PORTSMOUTH, Va. — Onyx Hicks, Darrell Redmond, and Katt Howell are tired of the violence in their community.
The trio organized a rally in downtown Portsmouth Wednesday night to give the community opportunities to share frustrations and suggestions to prevent crime and gun violence involving young people.
"We are calling out those in higher power, but today we are also calling out people that are in the households," said Redmond.
“We don’t need your words. We don't need your, 'I am sorry.' We've heard enough platitudes. We've heard all of that. We need action," said Hicks.
The rally comes after another shooting involving a child over the weekend.
On Sunday night, someone shot a man and a boy in the 1100 block of Virginia Avenue near London Oaks Apartments. Police are trying to identify five people captured on surveillance video.
Eight minors have been shot in Portsmouth so far in 2021, according to the Gun Violence Archive. Four of those were fatal.
Redmond and Hicks grew up in the London Oaks neighborhood. Redmond said he spent 20 years in prison before his release in 2019. Now, he devotes his life to giving back to the neighborhoods and says the city needs to work with people these communities trust.
“I’m not saying the programs don't work. The treatment don’t work. The strategies don’t work. What I’m saying is people they are utilizing to do these things aren’t effective," he said. "Utilize the people who were once a liability as an asset to changing our community."
Hicks and Redmond have grown frustrated with city leadership and claim city leaders have not properly invested in people with "boots on the ground" and are from the neighborhoods.
“Instead of taking the money outside the community and using outside people who the people do not trust, why not utilize the people who are making a difference every day," said Hicks. “If they are not going to act, we’re going to continue to act because it's on us to take back our community, our streets, and form a new kind of community in the City of Portsmouth."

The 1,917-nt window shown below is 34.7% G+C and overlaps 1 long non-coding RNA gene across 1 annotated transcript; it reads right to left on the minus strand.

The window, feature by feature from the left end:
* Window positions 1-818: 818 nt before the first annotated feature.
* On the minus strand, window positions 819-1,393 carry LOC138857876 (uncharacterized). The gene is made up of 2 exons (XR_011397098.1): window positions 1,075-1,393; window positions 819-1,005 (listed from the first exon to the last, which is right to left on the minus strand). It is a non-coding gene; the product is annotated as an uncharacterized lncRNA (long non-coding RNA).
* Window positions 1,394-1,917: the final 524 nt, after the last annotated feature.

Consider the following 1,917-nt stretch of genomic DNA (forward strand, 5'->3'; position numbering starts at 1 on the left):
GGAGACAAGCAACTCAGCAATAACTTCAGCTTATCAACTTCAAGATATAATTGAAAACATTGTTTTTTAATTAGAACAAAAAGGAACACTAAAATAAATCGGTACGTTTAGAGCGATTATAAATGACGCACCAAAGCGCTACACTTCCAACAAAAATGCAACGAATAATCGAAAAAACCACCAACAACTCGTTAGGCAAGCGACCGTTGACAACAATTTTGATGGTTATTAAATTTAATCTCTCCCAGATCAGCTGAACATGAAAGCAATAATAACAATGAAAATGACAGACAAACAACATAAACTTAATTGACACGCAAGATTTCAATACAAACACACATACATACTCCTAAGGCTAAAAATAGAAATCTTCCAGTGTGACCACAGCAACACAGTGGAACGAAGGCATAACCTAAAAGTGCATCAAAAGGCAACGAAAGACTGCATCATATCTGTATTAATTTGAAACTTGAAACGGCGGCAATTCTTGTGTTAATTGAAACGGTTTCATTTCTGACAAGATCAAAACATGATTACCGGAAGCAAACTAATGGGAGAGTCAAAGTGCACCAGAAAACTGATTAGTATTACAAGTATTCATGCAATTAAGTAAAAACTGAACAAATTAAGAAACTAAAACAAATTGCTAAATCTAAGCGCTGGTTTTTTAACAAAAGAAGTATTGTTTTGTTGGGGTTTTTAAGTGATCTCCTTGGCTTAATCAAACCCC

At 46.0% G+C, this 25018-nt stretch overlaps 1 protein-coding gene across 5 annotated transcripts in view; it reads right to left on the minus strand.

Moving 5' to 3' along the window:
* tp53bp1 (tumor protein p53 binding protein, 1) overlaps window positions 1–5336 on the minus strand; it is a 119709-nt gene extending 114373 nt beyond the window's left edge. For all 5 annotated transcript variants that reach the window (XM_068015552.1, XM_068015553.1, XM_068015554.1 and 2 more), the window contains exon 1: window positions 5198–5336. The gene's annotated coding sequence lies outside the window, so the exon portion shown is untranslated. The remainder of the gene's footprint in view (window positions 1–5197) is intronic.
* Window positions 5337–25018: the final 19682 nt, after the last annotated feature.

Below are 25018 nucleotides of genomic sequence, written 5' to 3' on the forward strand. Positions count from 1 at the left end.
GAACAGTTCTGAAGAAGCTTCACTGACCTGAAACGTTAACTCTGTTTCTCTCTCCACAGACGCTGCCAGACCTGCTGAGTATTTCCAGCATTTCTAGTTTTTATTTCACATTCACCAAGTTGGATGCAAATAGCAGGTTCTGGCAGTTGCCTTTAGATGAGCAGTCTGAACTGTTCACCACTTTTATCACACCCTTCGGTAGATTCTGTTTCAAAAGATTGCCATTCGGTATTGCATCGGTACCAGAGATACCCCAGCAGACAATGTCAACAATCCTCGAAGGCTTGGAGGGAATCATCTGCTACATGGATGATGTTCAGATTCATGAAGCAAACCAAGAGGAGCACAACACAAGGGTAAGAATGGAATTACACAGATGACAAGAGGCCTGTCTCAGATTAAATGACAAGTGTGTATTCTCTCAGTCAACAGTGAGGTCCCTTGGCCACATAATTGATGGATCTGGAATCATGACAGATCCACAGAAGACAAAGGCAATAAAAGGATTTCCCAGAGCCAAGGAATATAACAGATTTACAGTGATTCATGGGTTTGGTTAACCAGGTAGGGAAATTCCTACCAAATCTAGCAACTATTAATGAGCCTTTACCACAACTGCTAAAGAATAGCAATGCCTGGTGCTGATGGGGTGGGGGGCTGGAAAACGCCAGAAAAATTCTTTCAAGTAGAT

City spokesperson Dana Woodson said the city formed a coalition of community members and organizations to address and reduce gun violence with evidence-based prevention and intervention strategies. The group has already begun meeting, but the city projects it could take six months to create a comprehensive, city-wide strategic plan.
"The creation of a city-wide strategic plan is vital and it will not be done in a vacuum," she said. "Unfortunately, this is a nationwide problem, and our response must be methodical, community-based, collaborative, and comprehensive with strategies and solutions to address the overall problems we currently face."
The group consists of the city manager, mayor, Portsmouth Public Schools, Parks, Recreation & Tourism, the Friends of the Portsmouth Juvenile Court, and the Act Now…Coalition.
"We are implementing various initiatives as they are identified including improved lighting, youth programming, [and] data-driven public safety responses," wrote Woodson.
Howell said the community does not have six months.
“We don’t have six months. We don’t have six days. We don’t have six minutes. We have things we need to do right now,” she said.
Elliot Hill joined in the rally on Wednesday.
"Put your guns down and pick up your kids."
Hill spent 24 years in prison. He says to him, it looks like nothing has changed in the city in all that time.
"I'm literally begging: if you think your kids matter to you, please get out here and rep for your children, rep for your future, and rep for a better tomorrow."
One of the eight minors shot this year was Lorenzo Skeeter's cousin.
"I love my cousin. I miss my cousin," he said. "Open up more gyms. Do more programs for the youth, man. We don't have nothing to do. We're bored. That's why everybody is killing each other."
As for Redmond, he said after spending 20 years in prison, he hopes he can get through to the young people and start to make a difference.
"I walked the streets they walked. I took the path they took. I made the mistakes they made."
Portsmouth Councilman Chris Woodard was the only council member present at the rally.
He said he didn’t want to go on camera because he wanted all the attention on speakers at the rally, but came to show support for his community.